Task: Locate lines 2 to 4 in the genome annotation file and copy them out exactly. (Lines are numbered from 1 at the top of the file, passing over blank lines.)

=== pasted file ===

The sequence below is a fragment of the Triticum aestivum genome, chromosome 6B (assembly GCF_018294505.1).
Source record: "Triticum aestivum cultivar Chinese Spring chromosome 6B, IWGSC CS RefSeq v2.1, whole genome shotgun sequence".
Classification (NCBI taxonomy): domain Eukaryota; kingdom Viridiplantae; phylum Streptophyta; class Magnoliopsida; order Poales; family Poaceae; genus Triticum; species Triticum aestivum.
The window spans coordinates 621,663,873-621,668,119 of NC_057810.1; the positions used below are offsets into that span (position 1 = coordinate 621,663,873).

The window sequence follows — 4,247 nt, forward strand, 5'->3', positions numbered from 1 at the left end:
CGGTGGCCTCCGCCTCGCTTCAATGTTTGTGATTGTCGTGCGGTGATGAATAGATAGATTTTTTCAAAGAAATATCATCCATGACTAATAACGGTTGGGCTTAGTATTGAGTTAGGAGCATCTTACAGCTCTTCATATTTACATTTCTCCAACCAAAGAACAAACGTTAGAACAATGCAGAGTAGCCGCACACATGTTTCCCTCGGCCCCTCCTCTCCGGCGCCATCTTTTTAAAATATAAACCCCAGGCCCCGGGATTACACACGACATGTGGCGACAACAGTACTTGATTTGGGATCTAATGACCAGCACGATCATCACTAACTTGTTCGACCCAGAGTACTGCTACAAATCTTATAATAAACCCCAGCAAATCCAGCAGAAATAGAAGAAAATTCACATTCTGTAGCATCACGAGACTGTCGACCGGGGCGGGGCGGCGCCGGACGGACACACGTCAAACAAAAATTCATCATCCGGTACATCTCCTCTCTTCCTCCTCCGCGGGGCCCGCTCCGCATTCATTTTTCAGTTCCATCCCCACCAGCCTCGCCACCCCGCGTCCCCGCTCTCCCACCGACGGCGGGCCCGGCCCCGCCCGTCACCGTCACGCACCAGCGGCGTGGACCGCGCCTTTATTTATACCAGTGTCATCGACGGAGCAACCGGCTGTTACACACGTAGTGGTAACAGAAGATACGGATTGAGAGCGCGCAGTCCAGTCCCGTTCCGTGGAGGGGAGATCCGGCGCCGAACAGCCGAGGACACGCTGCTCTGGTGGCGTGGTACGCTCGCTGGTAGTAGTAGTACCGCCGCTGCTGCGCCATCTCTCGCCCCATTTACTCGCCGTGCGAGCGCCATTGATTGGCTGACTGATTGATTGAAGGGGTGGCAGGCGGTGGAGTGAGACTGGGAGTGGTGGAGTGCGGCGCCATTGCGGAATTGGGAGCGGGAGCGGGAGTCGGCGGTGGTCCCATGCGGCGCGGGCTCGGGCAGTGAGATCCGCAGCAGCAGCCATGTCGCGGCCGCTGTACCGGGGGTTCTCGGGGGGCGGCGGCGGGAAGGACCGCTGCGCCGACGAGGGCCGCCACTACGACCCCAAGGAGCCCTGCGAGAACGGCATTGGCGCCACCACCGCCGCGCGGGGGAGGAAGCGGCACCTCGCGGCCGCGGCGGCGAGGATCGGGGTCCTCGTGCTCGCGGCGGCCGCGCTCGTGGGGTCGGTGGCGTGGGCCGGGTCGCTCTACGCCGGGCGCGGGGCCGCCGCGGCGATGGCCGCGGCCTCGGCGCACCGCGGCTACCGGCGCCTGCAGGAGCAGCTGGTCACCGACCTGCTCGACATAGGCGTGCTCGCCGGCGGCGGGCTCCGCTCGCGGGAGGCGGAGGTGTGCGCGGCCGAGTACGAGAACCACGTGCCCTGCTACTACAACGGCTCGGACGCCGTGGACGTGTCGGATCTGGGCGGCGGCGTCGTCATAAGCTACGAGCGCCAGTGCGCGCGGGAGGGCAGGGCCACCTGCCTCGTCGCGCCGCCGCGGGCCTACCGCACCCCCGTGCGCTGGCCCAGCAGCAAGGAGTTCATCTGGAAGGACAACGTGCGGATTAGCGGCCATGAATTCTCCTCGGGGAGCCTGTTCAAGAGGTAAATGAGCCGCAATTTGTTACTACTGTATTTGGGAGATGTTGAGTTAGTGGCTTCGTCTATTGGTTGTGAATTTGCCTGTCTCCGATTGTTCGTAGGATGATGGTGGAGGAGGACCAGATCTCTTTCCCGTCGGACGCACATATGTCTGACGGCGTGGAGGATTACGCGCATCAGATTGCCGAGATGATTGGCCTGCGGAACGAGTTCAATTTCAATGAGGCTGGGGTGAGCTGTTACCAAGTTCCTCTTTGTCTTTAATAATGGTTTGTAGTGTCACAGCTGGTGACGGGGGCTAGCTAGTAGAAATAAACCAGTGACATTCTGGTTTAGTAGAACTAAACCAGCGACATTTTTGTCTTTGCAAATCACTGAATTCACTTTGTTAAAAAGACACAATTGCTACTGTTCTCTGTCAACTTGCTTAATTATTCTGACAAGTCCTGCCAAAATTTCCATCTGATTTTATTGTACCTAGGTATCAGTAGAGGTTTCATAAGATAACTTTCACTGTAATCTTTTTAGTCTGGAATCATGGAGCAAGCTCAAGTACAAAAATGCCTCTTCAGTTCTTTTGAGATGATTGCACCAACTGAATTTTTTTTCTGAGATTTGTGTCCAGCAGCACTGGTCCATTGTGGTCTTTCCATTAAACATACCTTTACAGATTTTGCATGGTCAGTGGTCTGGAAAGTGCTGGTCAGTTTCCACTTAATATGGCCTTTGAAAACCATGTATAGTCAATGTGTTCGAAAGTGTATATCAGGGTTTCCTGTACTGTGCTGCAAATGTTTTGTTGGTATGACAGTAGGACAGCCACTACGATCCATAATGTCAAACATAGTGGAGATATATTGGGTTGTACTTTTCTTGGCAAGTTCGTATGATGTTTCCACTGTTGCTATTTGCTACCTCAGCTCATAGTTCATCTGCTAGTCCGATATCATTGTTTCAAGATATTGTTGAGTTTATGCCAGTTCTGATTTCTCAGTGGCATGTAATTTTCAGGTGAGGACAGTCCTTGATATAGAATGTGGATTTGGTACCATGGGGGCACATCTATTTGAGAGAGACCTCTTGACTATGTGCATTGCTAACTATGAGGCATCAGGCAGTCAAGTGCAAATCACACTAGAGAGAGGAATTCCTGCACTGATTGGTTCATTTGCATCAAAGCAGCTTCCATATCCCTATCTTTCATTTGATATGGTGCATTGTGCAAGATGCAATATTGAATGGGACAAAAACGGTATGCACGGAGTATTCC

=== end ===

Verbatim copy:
Source record: "Triticum aestivum cultivar Chinese Spring chromosome 6B, IWGSC CS RefSeq v2.1, whole genome shotgun sequence".
Classification (NCBI taxonomy): domain Eukaryota; kingdom Viridiplantae; phylum Streptophyta; class Magnoliopsida; order Poales; family Poaceae; genus Triticum; species Triticum aestivum.
The window spans coordinates 621,663,873-621,668,119 of NC_057810.1; the positions used below are offsets into that span (position 1 = coordinate 621,663,873).